In her Introduction to The Rogerenes: Some hitherto unpublished annals belonging to the colonial history of Connecticut - which remains the definitive treatment of the origins, beliefs, and history of the followers of John Rogers - Anna B. Williams writes the following:

"WHILE SPENDING THE summer at New London, in 1894, we were requested to aid Mr. John R. Bolles, in the capacity of reader and amanuensis, he being compelled, by reason of impaired sight, to depend upon such assistance. The work upon which he was engaged was a vindication of the Rogerenes. Having, from what we had read and heard concerning this colonial sect, regarded them as fanatics whose idiosyncrasies bordered upon lunacy, we could neither understand Mr. Bolles’ interest in the subject, nor why he was so willing to call public attention to the fact that certain Rogerene leaders were among his ancestors. Nevertheless we could not refuse to render the small service required of us…

"The death of Mr. John R. Bolles occurred soon after his attempt to place the Rogerenes in a more correct light was completed. The logic employed by this author was of the best, his style was forcible, his quotations were important; but his lack of new light upon the subject in the shape of additional facts in Rogerene history was much to be regretted. It did not seem best that his work should be published until some attempt had been made to secure further authentic information. Our leisure time for a number of succeeding summers was devoted to research in this obscure direction. Thorough examination was made of the town records and records of the colonial courts of Connecticut, also of contemporary writings having any bearing upon the subject. When the mass of material thus secured was chronologically arranged, it was discovered that portions fragmentary and obscure in themselves were supplemented by other fragments, and this to such a degree that even the records of the inimical courts, where evident pains had been taken to omit particulars liable to tell for the side of the Rogerenes, aided in disclosing the true facts. As a dissected picture is made intelligible by the correct arrangement of its parts, this at first seemingly chaotic collection of fragmentary items, by a mere arrangement according to dates, resolved itself into a presentation of the Rogerene leaders as actors in a series of highly romantic scenes, in which were clearly displayed the true character and principles of these dissenters and the calumnious nature of the descriptions which had been given of them. Here were heroes and situations deserving not only the attention of historians, but that of poets and artists. Here were facts that outromanced fiction. Here was something new for lovers of old-time tales and images, and much bearing upon New England history at large, as well as remarkable examples of Christian heroism. Here were questions for the Christian scholar and statesman.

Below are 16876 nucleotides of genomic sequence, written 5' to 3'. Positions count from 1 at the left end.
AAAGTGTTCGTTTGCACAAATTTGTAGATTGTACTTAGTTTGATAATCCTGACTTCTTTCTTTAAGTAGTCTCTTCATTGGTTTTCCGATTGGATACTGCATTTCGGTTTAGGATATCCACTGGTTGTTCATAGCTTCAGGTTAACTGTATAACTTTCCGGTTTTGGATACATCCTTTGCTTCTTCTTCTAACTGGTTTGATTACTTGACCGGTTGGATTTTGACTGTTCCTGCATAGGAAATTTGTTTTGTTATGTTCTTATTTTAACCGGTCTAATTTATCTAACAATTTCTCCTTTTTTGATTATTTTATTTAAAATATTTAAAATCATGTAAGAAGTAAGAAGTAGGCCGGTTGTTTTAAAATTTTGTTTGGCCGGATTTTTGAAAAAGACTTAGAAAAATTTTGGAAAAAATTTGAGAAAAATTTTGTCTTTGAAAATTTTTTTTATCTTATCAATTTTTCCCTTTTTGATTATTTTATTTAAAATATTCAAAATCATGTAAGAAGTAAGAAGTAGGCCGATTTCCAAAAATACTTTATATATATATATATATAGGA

"As they came to us out of the old records and writings, we present the following facts concerning the Rogerenes to readers of this generation as before a court of appeal. The enemies of this sect have said their worst of them, largely by aid of false statements.

"Now, for the first time, is presented, by many valid evidences, the case for the Rogerenes. "



Winthrops' Mill, New London


Contents

The complete text (including Parts I and II, appendix, and index) of John R. Bolles and Anna Williams's vindication and history of the Rogerenes, originally published in 1904, may be downloaded from this site. The text is available in .zip (Word) format (349KB) or in .pdf format (976KB). Portions of The Rogerenes that may be viewed in HTML are listed below.

The Rogerenes, Book 2: History of the Rogerenes



John R. Bolles

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